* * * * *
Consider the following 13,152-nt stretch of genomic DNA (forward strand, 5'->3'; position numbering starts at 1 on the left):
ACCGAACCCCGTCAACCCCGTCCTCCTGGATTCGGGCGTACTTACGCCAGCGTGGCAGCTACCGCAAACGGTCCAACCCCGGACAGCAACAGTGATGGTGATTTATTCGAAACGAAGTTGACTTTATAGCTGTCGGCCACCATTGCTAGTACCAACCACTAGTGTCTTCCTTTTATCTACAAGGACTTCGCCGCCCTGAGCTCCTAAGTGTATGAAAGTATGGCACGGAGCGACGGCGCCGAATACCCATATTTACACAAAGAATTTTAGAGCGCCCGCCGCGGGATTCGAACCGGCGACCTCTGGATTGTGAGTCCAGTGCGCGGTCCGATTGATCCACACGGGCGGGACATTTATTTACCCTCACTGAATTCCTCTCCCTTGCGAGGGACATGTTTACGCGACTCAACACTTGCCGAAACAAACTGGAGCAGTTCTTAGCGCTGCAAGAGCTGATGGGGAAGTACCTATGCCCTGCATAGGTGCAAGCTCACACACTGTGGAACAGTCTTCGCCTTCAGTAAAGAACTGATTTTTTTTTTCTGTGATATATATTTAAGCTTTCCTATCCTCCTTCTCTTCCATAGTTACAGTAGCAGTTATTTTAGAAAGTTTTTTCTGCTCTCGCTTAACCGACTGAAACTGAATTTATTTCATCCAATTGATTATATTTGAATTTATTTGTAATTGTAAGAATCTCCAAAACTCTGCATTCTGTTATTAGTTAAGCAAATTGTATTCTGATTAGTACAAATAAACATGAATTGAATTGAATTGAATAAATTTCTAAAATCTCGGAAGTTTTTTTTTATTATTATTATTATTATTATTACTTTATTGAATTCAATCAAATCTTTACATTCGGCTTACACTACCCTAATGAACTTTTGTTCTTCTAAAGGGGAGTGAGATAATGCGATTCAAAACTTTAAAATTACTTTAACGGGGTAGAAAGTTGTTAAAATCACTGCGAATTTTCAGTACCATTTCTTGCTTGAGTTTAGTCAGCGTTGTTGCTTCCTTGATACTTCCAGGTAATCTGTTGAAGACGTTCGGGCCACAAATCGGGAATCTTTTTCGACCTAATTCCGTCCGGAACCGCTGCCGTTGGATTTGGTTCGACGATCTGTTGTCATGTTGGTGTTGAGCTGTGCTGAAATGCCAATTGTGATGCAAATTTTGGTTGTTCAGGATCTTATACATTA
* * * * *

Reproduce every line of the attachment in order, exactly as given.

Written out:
Consider the following 13,152-nt stretch of genomic DNA (forward strand, 5'->3'; position numbering starts at 1 on the left):
ACCGAACCCCGTCAACCCCGTCCTCCTGGATTCGGGCGTACTTACGCCAGCGTGGCAGCTACCGCAAACGGTCCAACCCCGGACAGCAACAGTGATGGTGATTTATTCGAAACGAAGTTGACTTTATAGCTGTCGGCCACCATTGCTAGTACCAACCACTAGTGTCTTCCTTTTATCTACAAGGACTTCGCCGCCCTGAGCTCCTAAGTGTATGAAAGTATGGCACGGAGCGACGGCGCCGAATACCCATATTTACACAAAGAATTTTAGAGCGCCCGCCGCGGGATTCGAACCGGCGACCTCTGGATTGTGAGTCCAGTGCGCGGTCCGATTGATCCACACGGGCGGGACATTTATTTACCCTCACTGAATTCCTCTCCCTTGCGAGGGACATGTTTACGCGACTCAACACTTGCCGAAACAAACTGGAGCAGTTCTTAGCGCTGCAAGAGCTGATGGGGAAGTACCTATGCCCTGCATAGGTGCAAGCTCACACACTGTGGAACAGTCTTCGCCTTCAGTAAAGAACTGATTTTTTTTTTCTGTGATATATATTTAAGCTTTCCTATCCTCCTTCTCTTCCATAGTTACAGTAGCAGTTATTTTAGAAAGTTTTTTCTGCTCTCGCTTAACCGACTGAAACTGAATTTATTTCATCCAATTGATTATATTTGAATTTATTTGTAATTGTAAGAATCTCCAAAACTCTGCATTCTGTTATTAGTTAAGCAAATTGTATTCTGATTAGTACAAATAAACATGAATTGAATTGAATTGAATAAATTTCTAAAATCTCGGAAGTTTTTTTTTATTATTATTATTATTATTATTACTTTATTGAATTCAATCAAATCTTTACATTCGGCTTACACTACCCTAATGAACTTTTGTTCTTCTAAAGGGGAGTGAGATAATGCGATTCAAAACTTTAAAATTACTTTAACGGGGTAGAAAGTTGTTAAAATCACTGCGAATTTTCAGTACCATTTCTTGCTTGAGTTTAGTCAGCGTTGTTGCTTCCTTGATACTTCCAGGTAATCTGTTGAAGACGTTCGGGCCACAAATCGGGAATCTTTTTCGACCTAATTCCGTCCGGAACCGCTGCCGTTGGATTTGGTTCGACGATCTGTTGTCATGTTGGTGTTGAGCTGTGCTGAAATGCCAATTGTGATGCAAATTTTGGTTGTTCAGGATCTTATACATTA